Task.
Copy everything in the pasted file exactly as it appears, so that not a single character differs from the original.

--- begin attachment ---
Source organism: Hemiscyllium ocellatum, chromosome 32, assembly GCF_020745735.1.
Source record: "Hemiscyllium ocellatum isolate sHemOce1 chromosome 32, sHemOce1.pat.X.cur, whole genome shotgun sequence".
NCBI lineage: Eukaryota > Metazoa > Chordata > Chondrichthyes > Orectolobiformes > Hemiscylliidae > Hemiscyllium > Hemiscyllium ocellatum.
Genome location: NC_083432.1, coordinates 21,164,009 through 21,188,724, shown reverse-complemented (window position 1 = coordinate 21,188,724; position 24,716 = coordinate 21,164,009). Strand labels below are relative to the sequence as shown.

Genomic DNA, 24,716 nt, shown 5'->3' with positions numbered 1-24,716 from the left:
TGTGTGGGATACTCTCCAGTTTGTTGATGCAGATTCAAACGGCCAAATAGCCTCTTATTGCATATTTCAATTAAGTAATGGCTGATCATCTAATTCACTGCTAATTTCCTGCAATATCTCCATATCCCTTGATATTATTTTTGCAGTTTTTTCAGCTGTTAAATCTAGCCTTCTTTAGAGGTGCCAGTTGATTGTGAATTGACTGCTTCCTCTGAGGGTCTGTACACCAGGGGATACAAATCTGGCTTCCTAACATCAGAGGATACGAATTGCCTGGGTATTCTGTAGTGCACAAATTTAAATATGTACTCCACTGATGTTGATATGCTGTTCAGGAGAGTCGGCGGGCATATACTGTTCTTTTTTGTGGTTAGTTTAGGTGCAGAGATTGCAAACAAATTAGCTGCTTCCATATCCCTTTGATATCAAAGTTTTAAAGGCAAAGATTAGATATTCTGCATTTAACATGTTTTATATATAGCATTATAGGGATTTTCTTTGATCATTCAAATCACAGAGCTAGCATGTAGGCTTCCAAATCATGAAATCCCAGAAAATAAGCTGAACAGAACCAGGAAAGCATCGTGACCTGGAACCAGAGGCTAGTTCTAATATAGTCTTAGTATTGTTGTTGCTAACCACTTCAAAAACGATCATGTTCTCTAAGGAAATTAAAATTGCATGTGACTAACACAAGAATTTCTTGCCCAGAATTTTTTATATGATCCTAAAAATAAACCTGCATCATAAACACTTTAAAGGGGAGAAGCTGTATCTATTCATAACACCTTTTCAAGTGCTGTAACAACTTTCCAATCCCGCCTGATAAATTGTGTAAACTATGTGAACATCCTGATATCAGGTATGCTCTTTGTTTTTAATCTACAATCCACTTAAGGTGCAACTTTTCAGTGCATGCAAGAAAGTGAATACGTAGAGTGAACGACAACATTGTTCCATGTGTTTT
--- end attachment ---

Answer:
Source organism: Hemiscyllium ocellatum, chromosome 32, assembly GCF_020745735.1.
Source record: "Hemiscyllium ocellatum isolate sHemOce1 chromosome 32, sHemOce1.pat.X.cur, whole genome shotgun sequence".
NCBI lineage: Eukaryota > Metazoa > Chordata > Chondrichthyes > Orectolobiformes > Hemiscylliidae > Hemiscyllium > Hemiscyllium ocellatum.
Genome location: NC_083432.1, coordinates 21,164,009 through 21,188,724, shown reverse-complemented (window position 1 = coordinate 21,188,724; position 24,716 = coordinate 21,164,009). Strand labels below are relative to the sequence as shown.

Genomic DNA, 24,716 nt, shown 5'->3' with positions numbered 1-24,716 from the left:
TGTGTGGGATACTCTCCAGTTTGTTGATGCAGATTCAAACGGCCAAATAGCCTCTTATTGCATATTTCAATTAAGTAATGGCTGATCATCTAATTCACTGCTAATTTCCTGCAATATCTCCATATCCCTTGATATTATTTTTGCAGTTTTTTCAGCTGTTAAATCTAGCCTTCTTTAGAGGTGCCAGTTGATTGTGAATTGACTGCTTCCTCTGAGGGTCTGTACACCAGGGGATACAAATCTGGCTTCCTAACATCAGAGGATACGAATTGCCTGGGTATTCTGTAGTGCACAAATTTAAATATGTACTCCACTGATGTTGATATGCTGTTCAGGAGAGTCGGCGGGCATATACTGTTCTTTTTTGTGGTTAGTTTAGGTGCAGAGATTGCAAACAAATTAGCTGCTTCCATATCCCTTTGATATCAAAGTTTTAAAGGCAAAGATTAGATATTCTGCATTTAACATGTTTTATATATAGCATTATAGGGATTTTCTTTGATCATTCAAATCACAGAGCTAGCATGTAGGCTTCCAAATCATGAAATCCCAGAAAATAAGCTGAACAGAACCAGGAAAGCATCGTGACCTGGAACCAGAGGCTAGTTCTAATATAGTCTTAGTATTGTTGTTGCTAACCACTTCAAAAACGATCATGTTCTCTAAGGAAATTAAAATTGCATGTGACTAACACAAGAATTTCTTGCCCAGAATTTTTTATATGATCCTAAAAATAAACCTGCATCATAAACACTTTAAAGGGGAGAAGCTGTATCTATTCATAACACCTTTTCAAGTGCTGTAACAACTTTCCAATCCCGCCTGATAAATTGTGTAAACTATGTGAACATCCTGATATCAGGTATGCTCTTTGTTTTTAATCTACAATCCACTTAAGGTGCAACTTTTCAGTGCATGCAAGAAAGTGAATACGTAGAGTGAACGACAACATTGTTCCATGTGTTTT